As anticipation for this year’s big events goes, there is more buzz about Europe’s bid to hold off a rejuvenated American effort in Paris in September than there is about the Masters coming up in April.

    Thank Europe’s phenomenal success last weekend for that.

    And Rory McIlroy’s impassioned remarks in Abu Dhabi.

    And the provocative bulletin board material a certain Sports Illustrated writer provided the Europeans a couple months ago, with a stinging assault on the Euro chances that read like an obituary.

    McIlroy was asked in a news conference before his 2018 debut last week what he was most excited about this year.

    The Ryder Cup topped his list.

    Though McIlroy will be trying to complete the career Grand Slam at Augusta National come April, he talked more about the Ryder Cup than he did any of the game’s major championships.

    When asked a follow-up about the American team’s resurgence after a task-force overhaul and the injection of young, new star power, McIlroy nearly started breaking down the matchup. He talked about the young Americans and how good they are.

    “Yeah, the Americans have been, obviously, very buoyant about their chances and whatever, but it’s never as easy as that. ... The Ryder Cup’s always close,” McIlroy said. “I think we’ll have a great team, and it definitely won’t be as easy as they think it’s going to be.”



    McIlroy may have been talking about Alan Shipnuck’s bold prediction after the American Presidents Cup rout last fall.

    Or similar assertions from TV analysts.

    “The Ryder Cup is dead – you just don’t know it yet,” Shipnuck wrote. “One of the greatest events in sport is on the verge of irrelevancy. The young, talented, hungry golfers from the United States, benefitting from the cohesive leadership of the Task Force era, are going to roll to victory in 2018 in Paris.”

    European Ryder Cup captain Thomas Bjorn won’t find words that will motivate the Euros more than that as he watches his prospective players jockey to make the team.

    And, boy, did they jockey last weekend.

    The Euros dominated across the planet, not that they did it with the Ryder Cup as some rallying cry, because they didn’t. But it was a heck of an encouraging start to the year for Bjorn to witness.

    Spain’s Jon Rahm won the CareerBuilder Challenge on the PGA Tour, England’s Tommy Fleetwood started the week at Abu Dhabi paired with American and world No. 1 Dustin Johnson and won the European Tour event, and Spain’s Sergio Garcia won the Singapore Open in a rout on the Asian Tour.

    And McIlroy looked close to being in midseason form, tying for third in his first start in three months.

    Yes, it’s only January, and the Ryder Cup is still a long way off, with so much still to unfold, but you got an early sense from McIlroy how much defending European turf will mean to him and the Euros in Paris in September.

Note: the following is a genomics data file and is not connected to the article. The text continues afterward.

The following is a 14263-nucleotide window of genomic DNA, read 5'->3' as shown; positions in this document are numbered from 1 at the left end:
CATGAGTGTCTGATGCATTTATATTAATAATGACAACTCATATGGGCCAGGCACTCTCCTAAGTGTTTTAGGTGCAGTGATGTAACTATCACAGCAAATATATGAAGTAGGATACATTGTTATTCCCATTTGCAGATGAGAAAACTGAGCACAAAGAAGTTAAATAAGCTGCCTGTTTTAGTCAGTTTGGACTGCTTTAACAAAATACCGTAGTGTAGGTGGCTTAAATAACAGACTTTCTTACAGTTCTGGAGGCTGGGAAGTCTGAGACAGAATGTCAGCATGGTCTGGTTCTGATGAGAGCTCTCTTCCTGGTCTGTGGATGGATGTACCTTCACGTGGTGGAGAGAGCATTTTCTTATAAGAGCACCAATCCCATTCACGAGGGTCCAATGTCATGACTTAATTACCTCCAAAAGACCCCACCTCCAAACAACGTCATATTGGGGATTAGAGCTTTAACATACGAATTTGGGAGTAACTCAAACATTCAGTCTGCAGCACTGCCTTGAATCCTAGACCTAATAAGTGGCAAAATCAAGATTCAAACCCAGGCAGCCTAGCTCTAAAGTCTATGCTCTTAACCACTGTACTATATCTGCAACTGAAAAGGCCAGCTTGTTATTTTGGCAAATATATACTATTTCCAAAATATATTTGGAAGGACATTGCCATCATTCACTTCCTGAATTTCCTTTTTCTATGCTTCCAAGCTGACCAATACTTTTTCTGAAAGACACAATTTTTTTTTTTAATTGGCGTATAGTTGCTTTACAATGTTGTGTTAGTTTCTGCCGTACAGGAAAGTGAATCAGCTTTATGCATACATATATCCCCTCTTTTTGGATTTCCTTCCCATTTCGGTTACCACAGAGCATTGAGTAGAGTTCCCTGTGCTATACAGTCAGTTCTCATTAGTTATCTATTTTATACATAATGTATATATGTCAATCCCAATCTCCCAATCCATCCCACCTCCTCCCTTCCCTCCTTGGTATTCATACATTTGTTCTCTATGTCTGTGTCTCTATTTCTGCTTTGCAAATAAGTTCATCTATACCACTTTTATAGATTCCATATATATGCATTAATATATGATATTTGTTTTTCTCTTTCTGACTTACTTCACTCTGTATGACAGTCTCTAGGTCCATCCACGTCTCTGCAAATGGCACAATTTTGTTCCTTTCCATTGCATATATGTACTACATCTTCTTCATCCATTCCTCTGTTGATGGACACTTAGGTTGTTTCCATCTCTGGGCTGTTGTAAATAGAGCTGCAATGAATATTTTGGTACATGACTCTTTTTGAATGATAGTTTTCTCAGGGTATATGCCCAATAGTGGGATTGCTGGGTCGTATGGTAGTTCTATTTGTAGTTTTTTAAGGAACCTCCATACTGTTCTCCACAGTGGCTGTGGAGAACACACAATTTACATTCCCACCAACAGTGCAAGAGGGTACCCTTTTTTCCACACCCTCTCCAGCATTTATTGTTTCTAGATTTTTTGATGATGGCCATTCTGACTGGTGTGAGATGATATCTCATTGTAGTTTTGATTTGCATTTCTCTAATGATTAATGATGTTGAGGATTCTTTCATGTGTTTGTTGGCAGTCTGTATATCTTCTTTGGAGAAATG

The Masters is great theater, the U.S. Open a rigorous test, The Open and the PGA Championship historically important, too, but the Ryder Cup touches a nerve none of those do.

    The Ryder Cup stokes more fervor, provokes more passion and incites more vitriol than any other event in golf.

    More bulletin board material, too.

    Yeah, it’s a long way off, but you can already hear the Ryder Cup’s King Kong like footsteps in its distant approach. Watching how the American and European teams come together will be an ongoing drama through spring and summer.

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    Quail Hollow officials promise players easier conditions

    By Rex HoggardJanuary 22, 2018, 9:14 pm

    Quail Hollow Club - a staple on the PGA Tour since 2003 - debuted as a longer, tougher version of itself at last year’s PGA Championship, receiving mixed reviews from players.

    The course played to a lengthened 7,600 yards at last year’s PGA and a 73.46 stroke average, the toughest course in relation to par on Tour in 2017. As a result, it left some players less than excited to return to the Charlotte, N.C.-area layout later this spring for the Wells Fargo Championship.

    It’s that lack of enthusiasm that led officials at Quail Hollow to send a video to players saying, essentially, that the course players have lauded for years will be back in May.

    The video, which includes Quail Hollow president Johnny Harris and runs nearly five minutes, begins with an explanation of how the first hole, which played as a 524-yard par 4 at the PGA, will play much shorter at the Wells Fargo Championship.

    “I had a number of my friends who were playing in the tournament tell me that tee was better suited as a lemonade stand,” Harris joked of the new tee box on the fourth hole. “I doubt we’ll ever see that tee used again in competition.”

    Harris also explained that the greens, which became too fast for some, will be “softer” for this year’s Wells Fargo Championship.